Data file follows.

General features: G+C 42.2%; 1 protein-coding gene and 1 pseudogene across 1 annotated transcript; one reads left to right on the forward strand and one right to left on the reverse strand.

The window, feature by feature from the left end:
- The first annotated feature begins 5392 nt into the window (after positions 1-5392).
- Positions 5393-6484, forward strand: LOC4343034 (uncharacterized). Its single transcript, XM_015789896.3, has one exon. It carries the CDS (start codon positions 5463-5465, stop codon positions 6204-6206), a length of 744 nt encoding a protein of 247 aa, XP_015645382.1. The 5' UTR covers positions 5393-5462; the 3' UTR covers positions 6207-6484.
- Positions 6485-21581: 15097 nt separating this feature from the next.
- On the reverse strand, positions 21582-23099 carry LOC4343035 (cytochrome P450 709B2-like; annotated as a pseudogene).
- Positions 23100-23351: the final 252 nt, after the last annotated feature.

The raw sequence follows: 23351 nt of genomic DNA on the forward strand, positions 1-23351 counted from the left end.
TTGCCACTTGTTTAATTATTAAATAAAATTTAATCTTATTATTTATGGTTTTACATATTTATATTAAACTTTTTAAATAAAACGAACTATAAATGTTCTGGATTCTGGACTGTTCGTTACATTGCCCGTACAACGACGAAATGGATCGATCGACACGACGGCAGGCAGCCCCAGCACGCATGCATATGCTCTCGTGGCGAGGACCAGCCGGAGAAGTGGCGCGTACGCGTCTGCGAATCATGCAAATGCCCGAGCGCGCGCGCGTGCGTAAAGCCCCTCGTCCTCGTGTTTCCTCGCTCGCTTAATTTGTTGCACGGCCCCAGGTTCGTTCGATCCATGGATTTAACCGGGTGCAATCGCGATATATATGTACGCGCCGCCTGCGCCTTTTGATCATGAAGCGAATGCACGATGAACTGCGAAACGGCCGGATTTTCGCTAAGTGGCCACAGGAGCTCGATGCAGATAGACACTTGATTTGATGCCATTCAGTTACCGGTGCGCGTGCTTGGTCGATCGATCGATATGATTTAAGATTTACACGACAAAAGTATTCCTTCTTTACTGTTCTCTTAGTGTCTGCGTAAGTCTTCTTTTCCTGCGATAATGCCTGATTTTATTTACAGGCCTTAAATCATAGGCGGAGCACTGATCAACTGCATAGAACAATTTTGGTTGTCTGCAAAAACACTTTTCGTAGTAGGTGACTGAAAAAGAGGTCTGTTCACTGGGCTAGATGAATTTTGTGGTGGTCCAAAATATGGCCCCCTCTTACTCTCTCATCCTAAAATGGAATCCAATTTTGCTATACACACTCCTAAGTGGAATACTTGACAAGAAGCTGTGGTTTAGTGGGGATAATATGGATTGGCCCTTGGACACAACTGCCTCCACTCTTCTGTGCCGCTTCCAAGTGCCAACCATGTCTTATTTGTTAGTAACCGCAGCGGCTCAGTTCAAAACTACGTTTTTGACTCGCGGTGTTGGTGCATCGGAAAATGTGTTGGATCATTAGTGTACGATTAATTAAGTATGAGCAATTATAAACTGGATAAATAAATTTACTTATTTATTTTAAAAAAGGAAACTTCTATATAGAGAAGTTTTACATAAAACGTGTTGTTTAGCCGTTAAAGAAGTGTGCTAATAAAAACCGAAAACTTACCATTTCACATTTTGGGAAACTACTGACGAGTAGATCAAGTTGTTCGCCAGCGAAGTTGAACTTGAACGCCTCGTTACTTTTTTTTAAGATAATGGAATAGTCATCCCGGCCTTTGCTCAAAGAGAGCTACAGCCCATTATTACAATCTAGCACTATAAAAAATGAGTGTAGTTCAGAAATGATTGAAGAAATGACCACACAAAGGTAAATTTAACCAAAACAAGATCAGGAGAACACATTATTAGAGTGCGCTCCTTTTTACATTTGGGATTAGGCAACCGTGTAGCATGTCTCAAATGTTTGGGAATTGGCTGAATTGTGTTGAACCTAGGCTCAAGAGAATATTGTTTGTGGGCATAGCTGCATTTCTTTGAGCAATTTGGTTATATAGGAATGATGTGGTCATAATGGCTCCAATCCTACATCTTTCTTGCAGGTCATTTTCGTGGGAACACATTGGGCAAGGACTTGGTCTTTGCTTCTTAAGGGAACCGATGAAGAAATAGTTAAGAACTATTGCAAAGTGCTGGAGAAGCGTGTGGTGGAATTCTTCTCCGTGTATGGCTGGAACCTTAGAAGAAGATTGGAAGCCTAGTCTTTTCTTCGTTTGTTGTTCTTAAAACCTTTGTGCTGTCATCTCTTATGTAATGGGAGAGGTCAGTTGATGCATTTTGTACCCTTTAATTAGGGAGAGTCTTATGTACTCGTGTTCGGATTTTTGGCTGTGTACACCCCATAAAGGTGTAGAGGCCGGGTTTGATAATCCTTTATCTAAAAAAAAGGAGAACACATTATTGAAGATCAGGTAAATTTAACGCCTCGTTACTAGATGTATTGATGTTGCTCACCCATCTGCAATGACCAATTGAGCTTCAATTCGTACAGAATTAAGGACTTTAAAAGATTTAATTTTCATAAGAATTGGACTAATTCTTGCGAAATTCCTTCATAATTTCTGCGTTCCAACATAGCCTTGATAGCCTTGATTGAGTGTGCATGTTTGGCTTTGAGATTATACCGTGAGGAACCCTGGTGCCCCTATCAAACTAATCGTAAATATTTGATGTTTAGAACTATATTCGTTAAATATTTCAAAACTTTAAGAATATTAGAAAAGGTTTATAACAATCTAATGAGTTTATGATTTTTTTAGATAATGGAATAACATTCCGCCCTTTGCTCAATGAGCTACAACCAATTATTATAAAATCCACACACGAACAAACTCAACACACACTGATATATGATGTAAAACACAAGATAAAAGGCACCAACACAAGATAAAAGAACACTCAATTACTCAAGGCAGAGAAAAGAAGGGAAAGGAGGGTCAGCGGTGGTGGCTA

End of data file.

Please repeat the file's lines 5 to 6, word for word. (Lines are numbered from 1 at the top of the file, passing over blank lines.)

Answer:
- Positions 6485-21581: 15097 nt separating this feature from the next.
- On the reverse strand, positions 21582-23099 carry LOC4343035 (cytochrome P450 709B2-like; annotated as a pseudogene).